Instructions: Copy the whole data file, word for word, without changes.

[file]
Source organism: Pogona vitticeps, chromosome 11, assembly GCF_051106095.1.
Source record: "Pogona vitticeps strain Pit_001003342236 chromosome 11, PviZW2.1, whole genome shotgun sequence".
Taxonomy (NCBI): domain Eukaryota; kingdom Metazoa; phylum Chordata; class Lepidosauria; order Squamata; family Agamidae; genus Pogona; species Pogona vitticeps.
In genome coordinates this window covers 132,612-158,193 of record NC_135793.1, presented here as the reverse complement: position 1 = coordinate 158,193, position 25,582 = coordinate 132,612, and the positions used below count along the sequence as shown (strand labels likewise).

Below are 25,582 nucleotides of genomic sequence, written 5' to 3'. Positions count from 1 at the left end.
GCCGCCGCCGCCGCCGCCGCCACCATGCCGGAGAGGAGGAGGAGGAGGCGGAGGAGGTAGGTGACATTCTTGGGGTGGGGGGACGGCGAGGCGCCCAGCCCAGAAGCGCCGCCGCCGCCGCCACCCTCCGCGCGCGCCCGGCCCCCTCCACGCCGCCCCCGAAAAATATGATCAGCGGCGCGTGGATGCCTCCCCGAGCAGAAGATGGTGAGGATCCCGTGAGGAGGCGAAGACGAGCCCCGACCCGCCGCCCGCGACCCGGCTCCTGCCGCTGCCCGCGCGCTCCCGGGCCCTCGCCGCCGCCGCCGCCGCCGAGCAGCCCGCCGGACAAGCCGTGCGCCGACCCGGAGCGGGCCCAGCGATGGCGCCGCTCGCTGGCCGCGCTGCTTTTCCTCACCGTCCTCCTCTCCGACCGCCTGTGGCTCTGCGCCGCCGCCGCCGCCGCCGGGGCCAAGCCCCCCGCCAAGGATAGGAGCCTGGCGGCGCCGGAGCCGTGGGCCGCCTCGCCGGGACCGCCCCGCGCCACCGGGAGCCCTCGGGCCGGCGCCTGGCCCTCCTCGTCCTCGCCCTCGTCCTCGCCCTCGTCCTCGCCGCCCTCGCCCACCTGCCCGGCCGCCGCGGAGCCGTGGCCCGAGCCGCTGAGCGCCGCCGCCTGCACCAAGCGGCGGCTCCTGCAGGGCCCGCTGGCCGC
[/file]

Source organism: Pogona vitticeps, chromosome 11, assembly GCF_051106095.1.
Source record: "Pogona vitticeps strain Pit_001003342236 chromosome 11, PviZW2.1, whole genome shotgun sequence".
Taxonomy (NCBI): domain Eukaryota; kingdom Metazoa; phylum Chordata; class Lepidosauria; order Squamata; family Agamidae; genus Pogona; species Pogona vitticeps.
In genome coordinates this window covers 132,612-158,193 of record NC_135793.1, presented here as the reverse complement: position 1 = coordinate 158,193, position 25,582 = coordinate 132,612, and the positions used below count along the sequence as shown (strand labels likewise).

Below are 25,582 nucleotides of genomic sequence, written 5' to 3'. Positions count from 1 at the left end.
GCCGCCGCCGCCGCCGCCGCCACCATGCCGGAGAGGAGGAGGAGGAGGCGGAGGAGGTAGGTGACATTCTTGGGGTGGGGGGACGGCGAGGCGCCCAGCCCAGAAGCGCCGCCGCCGCCGCCACCCTCCGCGCGCGCCCGGCCCCCTCCACGCCGCCCCCGAAAAATATGATCAGCGGCGCGTGGATGCCTCCCCGAGCAGAAGATGGTGAGGATCCCGTGAGGAGGCGAAGACGAGCCCCGACCCGCCGCCCGCGACCCGGCTCCTGCCGCTGCCCGCGCGCTCCCGGGCCCTCGCCGCCGCCGCCGCCGCCGAGCAGCCCGCCGGACAAGCCGTGCGCCGACCCGGAGCGGGCCCAGCGATGGCGCCGCTCGCTGGCCGCGCTGCTTTTCCTCACCGTCCTCCTCTCCGACCGCCTGTGGCTCTGCGCCGCCGCCGCCGCCGCCGGGGCCAAGCCCCCCGCCAAGGATAGGAGCCTGGCGGCGCCGGAGCCGTGGGCCGCCTCGCCGGGACCGCCCCGCGCCACCGGGAGCCCTCGGGCCGGCGCCTGGCCCTCCTCGTCCTCGCCCTCGTCCTCGCCCTCGTCCTCGCCGCCCTCGCCCACCTGCCCGGCCGCCGCGGAGCCGTGGCCCGAGCCGCTGAGCGCCGCCGCCTGCACCAAGCGGCGGCTCCTGCAGGGCCCGCTGGCCGC